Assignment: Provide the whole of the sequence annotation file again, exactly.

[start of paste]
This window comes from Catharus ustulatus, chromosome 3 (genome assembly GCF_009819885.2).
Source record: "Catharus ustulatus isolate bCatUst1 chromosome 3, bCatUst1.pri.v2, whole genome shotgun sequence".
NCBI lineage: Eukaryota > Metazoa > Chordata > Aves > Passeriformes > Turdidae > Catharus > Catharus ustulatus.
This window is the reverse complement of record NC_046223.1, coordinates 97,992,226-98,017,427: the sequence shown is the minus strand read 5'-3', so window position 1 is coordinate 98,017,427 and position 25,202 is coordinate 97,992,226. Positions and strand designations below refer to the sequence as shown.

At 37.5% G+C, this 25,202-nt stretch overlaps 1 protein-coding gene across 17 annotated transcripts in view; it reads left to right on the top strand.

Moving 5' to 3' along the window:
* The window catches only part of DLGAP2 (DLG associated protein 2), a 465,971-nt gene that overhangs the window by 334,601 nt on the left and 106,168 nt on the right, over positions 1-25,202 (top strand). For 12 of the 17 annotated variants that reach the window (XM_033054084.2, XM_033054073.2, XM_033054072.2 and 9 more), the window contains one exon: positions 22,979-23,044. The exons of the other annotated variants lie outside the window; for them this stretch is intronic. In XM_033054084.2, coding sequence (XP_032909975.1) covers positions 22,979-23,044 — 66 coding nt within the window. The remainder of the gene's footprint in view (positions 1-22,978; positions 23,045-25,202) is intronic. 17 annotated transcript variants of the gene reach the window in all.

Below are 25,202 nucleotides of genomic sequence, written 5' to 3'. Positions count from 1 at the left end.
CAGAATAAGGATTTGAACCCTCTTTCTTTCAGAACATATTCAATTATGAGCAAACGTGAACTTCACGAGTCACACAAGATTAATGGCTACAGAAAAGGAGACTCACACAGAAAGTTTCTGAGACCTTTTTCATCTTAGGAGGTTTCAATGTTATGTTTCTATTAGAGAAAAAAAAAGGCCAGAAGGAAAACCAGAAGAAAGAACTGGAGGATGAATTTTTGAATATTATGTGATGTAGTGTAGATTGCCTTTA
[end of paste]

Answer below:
This window comes from Catharus ustulatus, chromosome 3 (genome assembly GCF_009819885.2).
Source record: "Catharus ustulatus isolate bCatUst1 chromosome 3, bCatUst1.pri.v2, whole genome shotgun sequence".
NCBI lineage: Eukaryota > Metazoa > Chordata > Aves > Passeriformes > Turdidae > Catharus > Catharus ustulatus.
This window is the reverse complement of record NC_046223.1, coordinates 97,992,226-98,017,427: the sequence shown is the minus strand read 5'-3', so window position 1 is coordinate 98,017,427 and position 25,202 is coordinate 97,992,226. Positions and strand designations below refer to the sequence as shown.

At 37.5% G+C, this 25,202-nt stretch overlaps 1 protein-coding gene across 17 annotated transcripts in view; it reads left to right on the top strand.

Moving 5' to 3' along the window:
* The window catches only part of DLGAP2 (DLG associated protein 2), a 465,971-nt gene that overhangs the window by 334,601 nt on the left and 106,168 nt on the right, over positions 1-25,202 (top strand). For 12 of the 17 annotated variants that reach the window (XM_033054084.2, XM_033054073.2, XM_033054072.2 and 9 more), the window contains one exon: positions 22,979-23,044. The exons of the other annotated variants lie outside the window; for them this stretch is intronic. In XM_033054084.2, coding sequence (XP_032909975.1) covers positions 22,979-23,044 — 66 coding nt within the window. The remainder of the gene's footprint in view (positions 1-22,978; positions 23,045-25,202) is intronic. 17 annotated transcript variants of the gene reach the window in all.

Below are 25,202 nucleotides of genomic sequence, written 5' to 3'. Positions count from 1 at the left end.
CAGAATAAGGATTTGAACCCTCTTTCTTTCAGAACATATTCAATTATGAGCAAACGTGAACTTCACGAGTCACACAAGATTAATGGCTACAGAAAAGGAGACTCACACAGAAAGTTTCTGAGACCTTTTTCATCTTAGGAGGTTTCAATGTTATGTTTCTATTAGAGAAAAAAAAAGGCCAGAAGGAAAACCAGAAGAAAGAACTGGAGGATGAATTTTTGAATATTATGTGATGTAGTGTAGATTGCCTTTA